"I believe that we are at the threshold of an evolution in CV services," said Mark R. Baker MHA, BA, RCIS, MICP, FACVP, Cardiovascular Service Line Director at Conway Medical Center in South Carolina. "I believe that CV professionals will be called upon to learn and do more as we see advances in non‐invasive imaging, interventional technologies and developments in the structural heart, peripheral vascular and electrophysiology areas."

"CV professionals will have to have a varied background in several modalities so that organizations can cut overall costs and deal with the shortages we are currently seeing in staffing," continued Mark Baker. "This type of environment will create a larger demand for education and experience as a commodity. I would encourage young CV professionals and students to read what you can, practice what you can, watch what you can, listen all the time, and never pass up an opportunity to get yourself involved with anything new."

Other fellows echoed this sentiment. "To me, it’s very important for today’s specialists to learn each area in order to maximize their potential," said Fellow Christopher Jolly. "[For students to] not only to become aware of the breadth of their chosen career field but also to learn the basic skills and necessary knowledge of each area."

"I think this new decade will see an increase in specialization coupled with an increase in training," said Fellow Geordie Baker. "That specialization is borne out of a commitment to both clinical and didactic education. Training is not always easy and can be expensive. Yet, this investment can greatly improve staff morale, lead to better patient outcomes, and reduce a lab's inefficiencies."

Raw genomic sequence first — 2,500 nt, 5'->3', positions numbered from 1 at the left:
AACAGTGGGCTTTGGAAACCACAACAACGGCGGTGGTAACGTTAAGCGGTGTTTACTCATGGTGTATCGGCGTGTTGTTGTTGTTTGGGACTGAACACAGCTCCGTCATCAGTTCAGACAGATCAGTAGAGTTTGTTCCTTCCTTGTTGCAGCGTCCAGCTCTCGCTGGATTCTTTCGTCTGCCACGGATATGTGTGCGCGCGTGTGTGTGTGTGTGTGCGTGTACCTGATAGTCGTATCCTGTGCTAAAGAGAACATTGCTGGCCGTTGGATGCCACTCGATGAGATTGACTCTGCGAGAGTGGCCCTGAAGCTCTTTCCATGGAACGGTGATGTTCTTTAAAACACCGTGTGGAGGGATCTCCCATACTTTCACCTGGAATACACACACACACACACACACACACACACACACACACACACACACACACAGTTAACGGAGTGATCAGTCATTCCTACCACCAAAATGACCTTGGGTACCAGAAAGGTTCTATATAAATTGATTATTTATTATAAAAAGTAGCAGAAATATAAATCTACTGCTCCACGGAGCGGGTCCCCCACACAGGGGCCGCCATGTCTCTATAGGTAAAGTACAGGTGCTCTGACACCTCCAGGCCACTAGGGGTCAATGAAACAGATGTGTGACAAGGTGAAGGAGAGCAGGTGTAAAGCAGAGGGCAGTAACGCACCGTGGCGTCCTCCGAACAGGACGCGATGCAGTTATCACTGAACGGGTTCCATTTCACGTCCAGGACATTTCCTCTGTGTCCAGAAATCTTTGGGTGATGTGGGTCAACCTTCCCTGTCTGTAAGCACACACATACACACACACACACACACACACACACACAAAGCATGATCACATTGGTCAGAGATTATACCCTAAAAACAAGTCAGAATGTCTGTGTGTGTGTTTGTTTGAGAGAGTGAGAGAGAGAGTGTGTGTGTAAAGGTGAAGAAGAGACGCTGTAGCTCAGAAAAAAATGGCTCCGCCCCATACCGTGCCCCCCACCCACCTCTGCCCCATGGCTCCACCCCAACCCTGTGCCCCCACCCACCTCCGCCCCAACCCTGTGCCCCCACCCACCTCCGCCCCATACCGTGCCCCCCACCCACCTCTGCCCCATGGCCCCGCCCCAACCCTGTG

"Increasingly complex procedures are not possible without highly trained multidisciplinary teams of cardiovascular professionals," said Fellow Christopher Steelman. "Opportunities will abound for cardiovascular technologists, registered nurses and radiologic technologists if we commit to career-long continuing education... informed professional advocacy, and active and engaged participation in organizations that support our profession."

Note, the Alliance of Cardiovascular Professionals is the only organization catering specifically to non-physician professionals working in all specialties of cardiac care. Professionals and students who haven't, already, should consider joining ACVP.

ACVP Facilitates Quality Continuing Education - learn how to host a meeting.

ACVP Facilitates Continuing Education

It is a crucial part of the Alliance of Cardiovascular Professionals' mission to support the proliferation of excellent continuing education for non-physician cardiac professionals to ultimately support their excellence in the future of cardiovascular services.

To facilitate this, we make it as simple as possible for organizations to organize quality, live continuing education for their staff and other regional professionals through our regional cardio conferences. ACVP staff directly helps site leaders organize and secure vendor support for these efforts. Learn more about hosting an ACVP cardio conference, here.